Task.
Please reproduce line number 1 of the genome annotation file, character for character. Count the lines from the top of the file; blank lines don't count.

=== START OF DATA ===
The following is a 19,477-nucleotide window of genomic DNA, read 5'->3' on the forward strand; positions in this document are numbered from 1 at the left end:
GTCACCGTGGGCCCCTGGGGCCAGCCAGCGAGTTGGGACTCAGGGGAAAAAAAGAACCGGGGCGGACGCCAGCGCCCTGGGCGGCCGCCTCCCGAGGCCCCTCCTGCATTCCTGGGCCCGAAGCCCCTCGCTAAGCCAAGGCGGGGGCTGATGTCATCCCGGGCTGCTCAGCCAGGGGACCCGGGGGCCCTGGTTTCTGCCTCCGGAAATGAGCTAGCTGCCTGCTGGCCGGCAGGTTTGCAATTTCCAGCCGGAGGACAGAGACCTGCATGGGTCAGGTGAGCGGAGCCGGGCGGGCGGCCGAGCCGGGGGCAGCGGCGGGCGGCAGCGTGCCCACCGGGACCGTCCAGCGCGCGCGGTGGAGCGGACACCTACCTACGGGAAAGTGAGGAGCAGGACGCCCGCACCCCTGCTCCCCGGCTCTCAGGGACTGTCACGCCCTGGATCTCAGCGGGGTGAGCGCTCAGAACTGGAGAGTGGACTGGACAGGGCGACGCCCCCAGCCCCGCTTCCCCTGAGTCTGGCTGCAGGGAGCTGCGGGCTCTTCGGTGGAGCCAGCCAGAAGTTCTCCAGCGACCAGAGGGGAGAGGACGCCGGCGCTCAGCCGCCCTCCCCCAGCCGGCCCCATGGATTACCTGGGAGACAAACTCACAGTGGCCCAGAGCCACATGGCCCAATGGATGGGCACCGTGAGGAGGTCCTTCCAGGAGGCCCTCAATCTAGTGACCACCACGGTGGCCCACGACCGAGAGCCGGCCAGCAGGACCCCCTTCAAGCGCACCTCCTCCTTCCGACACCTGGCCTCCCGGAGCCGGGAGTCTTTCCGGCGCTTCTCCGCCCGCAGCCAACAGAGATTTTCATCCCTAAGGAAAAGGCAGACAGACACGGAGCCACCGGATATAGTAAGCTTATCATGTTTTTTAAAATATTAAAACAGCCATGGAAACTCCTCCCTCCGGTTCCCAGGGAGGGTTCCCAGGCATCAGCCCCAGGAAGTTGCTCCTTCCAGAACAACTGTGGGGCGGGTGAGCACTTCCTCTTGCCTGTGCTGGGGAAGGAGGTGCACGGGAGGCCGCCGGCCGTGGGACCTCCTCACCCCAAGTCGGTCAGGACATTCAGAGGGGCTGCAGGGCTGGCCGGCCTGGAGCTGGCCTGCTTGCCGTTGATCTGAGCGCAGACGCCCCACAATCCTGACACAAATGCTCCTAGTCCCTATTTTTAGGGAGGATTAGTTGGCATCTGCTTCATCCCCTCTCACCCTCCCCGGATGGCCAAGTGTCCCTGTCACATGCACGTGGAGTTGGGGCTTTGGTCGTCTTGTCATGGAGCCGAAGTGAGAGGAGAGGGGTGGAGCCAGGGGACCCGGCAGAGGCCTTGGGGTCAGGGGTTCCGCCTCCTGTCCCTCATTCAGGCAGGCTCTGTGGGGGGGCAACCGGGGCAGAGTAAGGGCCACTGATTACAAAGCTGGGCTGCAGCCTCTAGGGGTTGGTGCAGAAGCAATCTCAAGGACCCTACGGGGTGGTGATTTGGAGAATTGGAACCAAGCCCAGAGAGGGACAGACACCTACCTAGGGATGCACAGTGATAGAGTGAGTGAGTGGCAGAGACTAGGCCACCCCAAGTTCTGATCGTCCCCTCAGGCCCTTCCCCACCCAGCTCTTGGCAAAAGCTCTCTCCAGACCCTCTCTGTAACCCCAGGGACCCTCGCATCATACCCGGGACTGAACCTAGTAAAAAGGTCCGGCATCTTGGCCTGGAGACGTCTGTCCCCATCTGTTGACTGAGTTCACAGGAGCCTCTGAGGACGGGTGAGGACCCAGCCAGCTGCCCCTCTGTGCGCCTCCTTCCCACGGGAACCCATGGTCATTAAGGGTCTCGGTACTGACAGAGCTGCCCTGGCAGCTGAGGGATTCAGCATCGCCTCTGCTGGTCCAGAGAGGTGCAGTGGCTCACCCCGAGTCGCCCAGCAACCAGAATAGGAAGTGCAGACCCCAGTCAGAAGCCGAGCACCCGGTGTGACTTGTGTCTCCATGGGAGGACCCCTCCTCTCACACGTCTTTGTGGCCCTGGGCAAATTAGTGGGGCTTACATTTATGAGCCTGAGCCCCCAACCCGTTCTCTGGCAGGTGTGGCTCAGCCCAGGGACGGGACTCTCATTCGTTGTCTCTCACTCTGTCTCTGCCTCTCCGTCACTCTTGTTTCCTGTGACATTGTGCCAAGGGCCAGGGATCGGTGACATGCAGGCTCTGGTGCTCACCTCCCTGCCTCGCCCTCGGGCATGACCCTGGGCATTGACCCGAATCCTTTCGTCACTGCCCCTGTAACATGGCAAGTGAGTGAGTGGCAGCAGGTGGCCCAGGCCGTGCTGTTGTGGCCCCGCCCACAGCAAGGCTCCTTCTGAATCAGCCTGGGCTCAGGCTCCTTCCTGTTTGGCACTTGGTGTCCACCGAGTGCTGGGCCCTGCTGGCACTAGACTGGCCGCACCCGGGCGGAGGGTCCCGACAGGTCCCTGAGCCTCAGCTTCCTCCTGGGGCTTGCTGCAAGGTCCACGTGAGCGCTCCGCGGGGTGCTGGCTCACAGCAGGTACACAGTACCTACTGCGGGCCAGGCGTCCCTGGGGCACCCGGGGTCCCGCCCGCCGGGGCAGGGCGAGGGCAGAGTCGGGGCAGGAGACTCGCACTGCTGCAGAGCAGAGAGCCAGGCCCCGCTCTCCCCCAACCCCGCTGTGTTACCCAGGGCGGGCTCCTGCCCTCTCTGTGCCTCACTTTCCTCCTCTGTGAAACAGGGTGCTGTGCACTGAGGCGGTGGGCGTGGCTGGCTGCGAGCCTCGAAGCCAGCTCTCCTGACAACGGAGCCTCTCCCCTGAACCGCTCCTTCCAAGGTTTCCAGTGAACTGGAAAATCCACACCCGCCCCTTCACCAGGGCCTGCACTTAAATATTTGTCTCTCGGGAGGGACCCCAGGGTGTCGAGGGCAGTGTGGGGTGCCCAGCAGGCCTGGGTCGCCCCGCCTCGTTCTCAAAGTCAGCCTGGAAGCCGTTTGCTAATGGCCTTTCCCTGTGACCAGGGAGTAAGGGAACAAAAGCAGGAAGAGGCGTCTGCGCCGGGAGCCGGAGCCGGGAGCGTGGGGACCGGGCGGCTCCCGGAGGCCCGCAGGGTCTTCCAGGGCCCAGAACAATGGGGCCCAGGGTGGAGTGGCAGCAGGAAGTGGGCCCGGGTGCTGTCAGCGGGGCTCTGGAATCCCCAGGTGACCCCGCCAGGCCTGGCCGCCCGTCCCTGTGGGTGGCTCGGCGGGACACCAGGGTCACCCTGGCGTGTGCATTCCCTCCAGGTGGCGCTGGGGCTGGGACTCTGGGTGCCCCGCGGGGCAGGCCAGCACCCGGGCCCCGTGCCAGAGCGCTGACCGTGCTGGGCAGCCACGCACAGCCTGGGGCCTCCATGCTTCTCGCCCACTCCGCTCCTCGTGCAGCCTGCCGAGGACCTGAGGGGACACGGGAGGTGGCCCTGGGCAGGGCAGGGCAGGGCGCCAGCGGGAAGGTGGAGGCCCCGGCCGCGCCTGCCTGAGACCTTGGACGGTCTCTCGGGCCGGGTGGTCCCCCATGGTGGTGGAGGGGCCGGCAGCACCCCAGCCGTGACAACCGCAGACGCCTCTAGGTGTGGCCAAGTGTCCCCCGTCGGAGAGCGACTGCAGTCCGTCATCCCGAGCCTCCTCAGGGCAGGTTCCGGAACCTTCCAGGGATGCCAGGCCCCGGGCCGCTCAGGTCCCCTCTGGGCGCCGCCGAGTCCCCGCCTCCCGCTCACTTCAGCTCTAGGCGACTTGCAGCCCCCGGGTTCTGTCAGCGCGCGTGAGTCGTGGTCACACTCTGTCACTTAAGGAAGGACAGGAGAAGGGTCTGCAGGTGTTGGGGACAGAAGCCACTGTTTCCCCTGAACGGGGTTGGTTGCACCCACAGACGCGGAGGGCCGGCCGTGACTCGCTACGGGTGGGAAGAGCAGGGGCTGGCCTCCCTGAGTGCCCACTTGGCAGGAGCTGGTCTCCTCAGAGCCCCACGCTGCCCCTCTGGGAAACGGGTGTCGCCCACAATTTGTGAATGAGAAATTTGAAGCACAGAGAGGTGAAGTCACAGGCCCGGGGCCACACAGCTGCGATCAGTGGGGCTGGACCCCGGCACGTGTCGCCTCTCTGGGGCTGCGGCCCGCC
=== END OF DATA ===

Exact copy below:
The following is a 19,477-nucleotide window of genomic DNA, read 5'->3' on the forward strand; positions in this document are numbered from 1 at the left end: